“That got me on track for wanting to be a vocal proponent of change for people with disabilities, for that whole community but especially for my daughter,” Stanley said.


Still working in public relations, Stanley was then helping other organizations tell their stories and communicate what they could do to help these communities.


“There's a saying that goes, ‘if you hurt, the best way to erase that hurt is to offer your services to others,’ and so I did what I could with what I had,” Stanley said. “I am thankful for the opportunity to have been able to sow these seeds.”


While incorporating her life experiences into her career in public relations, Stanley has also been active in her surrounding community, serving as the Community Outreach Ministry leader for Salt and Light Truth Center in Decatur, GA, overseeing a ministry for families of children with special needs. In addition, Stanley is also a board member of Abel2 Non Profit, bringing visibility and employment to performing artists who have disabilities.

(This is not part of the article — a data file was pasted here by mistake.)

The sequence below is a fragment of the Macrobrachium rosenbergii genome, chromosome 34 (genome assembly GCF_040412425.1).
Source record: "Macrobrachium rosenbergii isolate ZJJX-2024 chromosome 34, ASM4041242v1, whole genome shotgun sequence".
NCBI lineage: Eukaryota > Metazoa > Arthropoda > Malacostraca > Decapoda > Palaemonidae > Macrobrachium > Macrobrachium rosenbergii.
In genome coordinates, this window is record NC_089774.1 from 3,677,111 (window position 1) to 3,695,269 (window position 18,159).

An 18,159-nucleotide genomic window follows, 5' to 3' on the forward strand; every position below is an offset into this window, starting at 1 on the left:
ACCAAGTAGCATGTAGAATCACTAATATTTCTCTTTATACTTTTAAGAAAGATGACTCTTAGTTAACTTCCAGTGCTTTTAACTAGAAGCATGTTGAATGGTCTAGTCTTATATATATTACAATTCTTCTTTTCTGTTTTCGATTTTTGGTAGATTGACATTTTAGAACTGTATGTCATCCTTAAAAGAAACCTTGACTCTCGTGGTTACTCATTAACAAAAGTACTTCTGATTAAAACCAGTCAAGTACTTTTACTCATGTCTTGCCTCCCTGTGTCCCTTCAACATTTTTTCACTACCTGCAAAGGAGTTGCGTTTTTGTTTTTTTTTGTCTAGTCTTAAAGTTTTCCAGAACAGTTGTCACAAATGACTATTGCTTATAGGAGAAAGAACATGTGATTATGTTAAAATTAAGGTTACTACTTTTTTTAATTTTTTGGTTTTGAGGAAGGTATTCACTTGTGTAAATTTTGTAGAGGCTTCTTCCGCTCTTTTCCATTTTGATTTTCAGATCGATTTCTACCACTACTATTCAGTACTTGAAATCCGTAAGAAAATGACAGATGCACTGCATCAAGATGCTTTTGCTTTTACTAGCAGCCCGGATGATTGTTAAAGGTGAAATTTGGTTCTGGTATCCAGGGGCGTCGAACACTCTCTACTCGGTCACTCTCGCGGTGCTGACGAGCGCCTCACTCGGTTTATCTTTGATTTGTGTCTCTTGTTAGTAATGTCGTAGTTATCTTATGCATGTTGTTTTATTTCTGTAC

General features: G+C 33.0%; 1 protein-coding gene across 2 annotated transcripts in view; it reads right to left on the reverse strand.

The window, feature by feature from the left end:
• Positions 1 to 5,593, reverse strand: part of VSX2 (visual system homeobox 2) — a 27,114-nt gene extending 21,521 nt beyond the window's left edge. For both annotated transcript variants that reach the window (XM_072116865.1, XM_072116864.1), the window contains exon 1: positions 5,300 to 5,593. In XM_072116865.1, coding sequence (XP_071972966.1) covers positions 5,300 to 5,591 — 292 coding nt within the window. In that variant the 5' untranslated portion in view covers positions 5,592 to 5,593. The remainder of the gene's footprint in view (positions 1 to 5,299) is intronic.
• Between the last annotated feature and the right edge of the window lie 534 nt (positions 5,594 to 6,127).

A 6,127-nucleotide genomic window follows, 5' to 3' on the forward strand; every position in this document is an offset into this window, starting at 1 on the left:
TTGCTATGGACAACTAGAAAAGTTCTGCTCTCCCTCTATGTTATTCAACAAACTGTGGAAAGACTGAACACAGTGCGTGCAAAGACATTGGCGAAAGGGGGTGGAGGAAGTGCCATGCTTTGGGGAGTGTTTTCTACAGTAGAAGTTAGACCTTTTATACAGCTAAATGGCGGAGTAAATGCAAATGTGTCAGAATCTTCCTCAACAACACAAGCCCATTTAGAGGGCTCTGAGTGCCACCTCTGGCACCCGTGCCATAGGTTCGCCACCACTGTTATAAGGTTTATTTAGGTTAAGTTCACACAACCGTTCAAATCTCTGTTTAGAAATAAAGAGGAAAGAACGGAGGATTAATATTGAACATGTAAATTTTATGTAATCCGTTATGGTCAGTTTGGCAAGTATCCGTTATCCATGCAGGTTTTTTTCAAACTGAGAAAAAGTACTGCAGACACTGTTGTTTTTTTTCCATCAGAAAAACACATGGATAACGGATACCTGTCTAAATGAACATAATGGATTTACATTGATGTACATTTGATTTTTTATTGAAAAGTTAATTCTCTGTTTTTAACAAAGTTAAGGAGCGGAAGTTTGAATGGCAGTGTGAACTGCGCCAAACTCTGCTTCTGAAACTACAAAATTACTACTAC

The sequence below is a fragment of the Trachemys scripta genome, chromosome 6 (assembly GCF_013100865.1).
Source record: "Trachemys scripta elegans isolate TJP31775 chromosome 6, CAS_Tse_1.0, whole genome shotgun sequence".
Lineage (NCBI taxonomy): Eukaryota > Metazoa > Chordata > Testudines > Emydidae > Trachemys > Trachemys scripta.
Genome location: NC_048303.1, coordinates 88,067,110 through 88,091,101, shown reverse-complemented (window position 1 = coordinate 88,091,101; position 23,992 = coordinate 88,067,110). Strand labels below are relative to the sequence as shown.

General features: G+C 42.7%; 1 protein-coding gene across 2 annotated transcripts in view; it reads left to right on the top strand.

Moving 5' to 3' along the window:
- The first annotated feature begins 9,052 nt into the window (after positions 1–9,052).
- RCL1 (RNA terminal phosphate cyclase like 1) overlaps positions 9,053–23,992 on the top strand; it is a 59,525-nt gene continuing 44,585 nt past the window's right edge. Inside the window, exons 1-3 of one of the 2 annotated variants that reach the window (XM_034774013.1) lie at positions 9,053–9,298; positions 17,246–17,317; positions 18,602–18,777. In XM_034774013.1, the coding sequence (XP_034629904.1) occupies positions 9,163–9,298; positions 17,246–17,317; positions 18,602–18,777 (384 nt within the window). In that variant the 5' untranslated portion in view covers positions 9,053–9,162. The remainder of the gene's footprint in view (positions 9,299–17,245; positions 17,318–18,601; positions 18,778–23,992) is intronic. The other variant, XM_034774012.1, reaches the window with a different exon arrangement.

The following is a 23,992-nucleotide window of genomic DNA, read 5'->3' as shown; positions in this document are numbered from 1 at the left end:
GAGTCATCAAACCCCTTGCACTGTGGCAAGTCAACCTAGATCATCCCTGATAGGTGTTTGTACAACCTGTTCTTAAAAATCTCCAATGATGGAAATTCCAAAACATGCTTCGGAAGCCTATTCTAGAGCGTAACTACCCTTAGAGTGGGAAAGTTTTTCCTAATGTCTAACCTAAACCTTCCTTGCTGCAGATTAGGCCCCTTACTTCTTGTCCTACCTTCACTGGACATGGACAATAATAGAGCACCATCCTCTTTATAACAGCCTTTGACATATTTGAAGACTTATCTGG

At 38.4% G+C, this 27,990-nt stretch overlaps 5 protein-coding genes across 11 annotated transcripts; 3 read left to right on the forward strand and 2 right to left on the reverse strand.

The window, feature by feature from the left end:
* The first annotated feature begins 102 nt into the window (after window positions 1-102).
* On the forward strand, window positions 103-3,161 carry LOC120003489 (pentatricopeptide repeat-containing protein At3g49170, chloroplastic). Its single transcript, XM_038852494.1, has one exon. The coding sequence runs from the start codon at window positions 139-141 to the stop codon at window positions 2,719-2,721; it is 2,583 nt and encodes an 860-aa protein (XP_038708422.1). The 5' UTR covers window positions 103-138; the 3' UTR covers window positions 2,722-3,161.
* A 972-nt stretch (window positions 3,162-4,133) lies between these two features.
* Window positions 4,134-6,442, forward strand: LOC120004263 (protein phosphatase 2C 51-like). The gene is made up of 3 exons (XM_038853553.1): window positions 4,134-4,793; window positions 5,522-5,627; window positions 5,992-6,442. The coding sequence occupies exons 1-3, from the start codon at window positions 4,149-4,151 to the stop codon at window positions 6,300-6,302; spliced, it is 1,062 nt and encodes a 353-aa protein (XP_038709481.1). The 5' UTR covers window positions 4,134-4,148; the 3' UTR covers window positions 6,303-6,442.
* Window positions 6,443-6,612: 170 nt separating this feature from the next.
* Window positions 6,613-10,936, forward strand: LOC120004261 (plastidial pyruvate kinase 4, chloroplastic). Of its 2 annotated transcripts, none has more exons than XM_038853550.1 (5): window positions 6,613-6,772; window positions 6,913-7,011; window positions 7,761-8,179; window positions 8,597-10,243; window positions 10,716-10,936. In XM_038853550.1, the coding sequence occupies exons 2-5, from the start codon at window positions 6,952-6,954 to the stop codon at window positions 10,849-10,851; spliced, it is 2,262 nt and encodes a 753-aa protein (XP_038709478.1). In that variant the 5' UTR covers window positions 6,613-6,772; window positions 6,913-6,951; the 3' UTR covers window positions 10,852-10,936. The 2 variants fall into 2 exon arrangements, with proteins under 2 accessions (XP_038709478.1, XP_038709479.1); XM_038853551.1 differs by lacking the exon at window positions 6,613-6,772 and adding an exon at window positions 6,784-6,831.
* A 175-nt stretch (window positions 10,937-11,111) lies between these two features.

Among her many accomplishments throughout her life, including being honored by the Public Relations Society of America, and receiving the All Children Are Special, Inc., Champion Award, one recognition that stands out in particular is being awarded the Presidential Lifetime Achievement Award from President Barack Obama for her disability community work.


“It was a beautiful thing and I'm very thankful because not everyone gets that award,” Stanley said.


Stanley is now working on creating an educational course for parents with children of disabilities, where she can share what she has learned in her daughter’s 33 years on Earth.


“At a grassroots level there are many people falling through the cracks and I hope this can fill the gap from them,” Stanley said about her current project.


Looking back at her life and career, Stanley shared a quote by political activist and academic Angela Davis.